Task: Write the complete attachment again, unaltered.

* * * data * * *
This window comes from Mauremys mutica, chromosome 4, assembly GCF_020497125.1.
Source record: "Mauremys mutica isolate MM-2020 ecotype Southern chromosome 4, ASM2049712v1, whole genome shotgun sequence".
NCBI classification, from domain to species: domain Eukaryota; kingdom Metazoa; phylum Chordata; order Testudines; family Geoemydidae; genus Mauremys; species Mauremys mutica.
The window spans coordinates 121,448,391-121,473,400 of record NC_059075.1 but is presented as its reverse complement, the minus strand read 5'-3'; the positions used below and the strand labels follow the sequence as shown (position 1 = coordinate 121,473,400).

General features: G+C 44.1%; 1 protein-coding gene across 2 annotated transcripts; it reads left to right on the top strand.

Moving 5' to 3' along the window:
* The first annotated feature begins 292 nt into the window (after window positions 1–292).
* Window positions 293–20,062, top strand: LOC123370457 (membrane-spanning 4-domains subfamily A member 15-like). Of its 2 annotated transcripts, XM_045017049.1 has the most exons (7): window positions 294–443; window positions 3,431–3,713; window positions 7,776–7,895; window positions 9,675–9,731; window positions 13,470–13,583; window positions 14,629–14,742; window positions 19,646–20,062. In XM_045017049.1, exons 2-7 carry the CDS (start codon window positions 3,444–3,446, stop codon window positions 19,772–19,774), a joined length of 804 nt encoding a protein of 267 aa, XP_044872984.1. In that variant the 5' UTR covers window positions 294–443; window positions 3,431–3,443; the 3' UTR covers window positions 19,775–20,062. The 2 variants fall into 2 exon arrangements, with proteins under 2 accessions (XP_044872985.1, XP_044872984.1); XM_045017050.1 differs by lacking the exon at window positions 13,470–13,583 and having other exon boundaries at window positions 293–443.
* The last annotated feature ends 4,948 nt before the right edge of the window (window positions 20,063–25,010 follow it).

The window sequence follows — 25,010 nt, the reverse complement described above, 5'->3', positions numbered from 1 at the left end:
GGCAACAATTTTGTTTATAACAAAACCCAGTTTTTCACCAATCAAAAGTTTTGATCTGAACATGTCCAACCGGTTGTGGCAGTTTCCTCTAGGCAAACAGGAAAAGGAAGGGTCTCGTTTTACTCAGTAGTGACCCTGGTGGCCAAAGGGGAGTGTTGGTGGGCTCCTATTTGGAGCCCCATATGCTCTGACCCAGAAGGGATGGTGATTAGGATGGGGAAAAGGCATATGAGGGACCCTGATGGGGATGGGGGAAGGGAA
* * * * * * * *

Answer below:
This window comes from Mauremys mutica, chromosome 4, assembly GCF_020497125.1.
Source record: "Mauremys mutica isolate MM-2020 ecotype Southern chromosome 4, ASM2049712v1, whole genome shotgun sequence".
NCBI classification, from domain to species: domain Eukaryota; kingdom Metazoa; phylum Chordata; order Testudines; family Geoemydidae; genus Mauremys; species Mauremys mutica.
The window spans coordinates 121,448,391-121,473,400 of record NC_059075.1 but is presented as its reverse complement, the minus strand read 5'-3'; the positions used below and the strand labels follow the sequence as shown (position 1 = coordinate 121,473,400).

General features: G+C 44.1%; 1 protein-coding gene across 2 annotated transcripts; it reads left to right on the top strand.

Moving 5' to 3' along the window:
* The first annotated feature begins 292 nt into the window (after window positions 1–292).
* Window positions 293–20,062, top strand: LOC123370457 (membrane-spanning 4-domains subfamily A member 15-like). Of its 2 annotated transcripts, XM_045017049.1 has the most exons (7): window positions 294–443; window positions 3,431–3,713; window positions 7,776–7,895; window positions 9,675–9,731; window positions 13,470–13,583; window positions 14,629–14,742; window positions 19,646–20,062. In XM_045017049.1, exons 2-7 carry the CDS (start codon window positions 3,444–3,446, stop codon window positions 19,772–19,774), a joined length of 804 nt encoding a protein of 267 aa, XP_044872984.1. In that variant the 5' UTR covers window positions 294–443; window positions 3,431–3,443; the 3' UTR covers window positions 19,775–20,062. The 2 variants fall into 2 exon arrangements, with proteins under 2 accessions (XP_044872985.1, XP_044872984.1); XM_045017050.1 differs by lacking the exon at window positions 13,470–13,583 and having other exon boundaries at window positions 293–443.
* The last annotated feature ends 4,948 nt before the right edge of the window (window positions 20,063–25,010 follow it).

The window sequence follows — 25,010 nt, the reverse complement described above, 5'->3', positions numbered from 1 at the left end:
GGCAACAATTTTGTTTATAACAAAACCCAGTTTTTCACCAATCAAAAGTTTTGATCTGAACATGTCCAACCGGTTGTGGCAGTTTCCTCTAGGCAAACAGGAAAAGGAAGGGTCTCGTTTTACTCAGTAGTGACCCTGGTGGCCAAAGGGGAGTGTTGGTGGGCTCCTATTTGGAGCCCCATATGCTCTGACCCAGAAGGGATGGTGATTAGGATGGGGAAAAGGCATATGAGGGACCCTGATGGGGATGGGGGAAGGGAA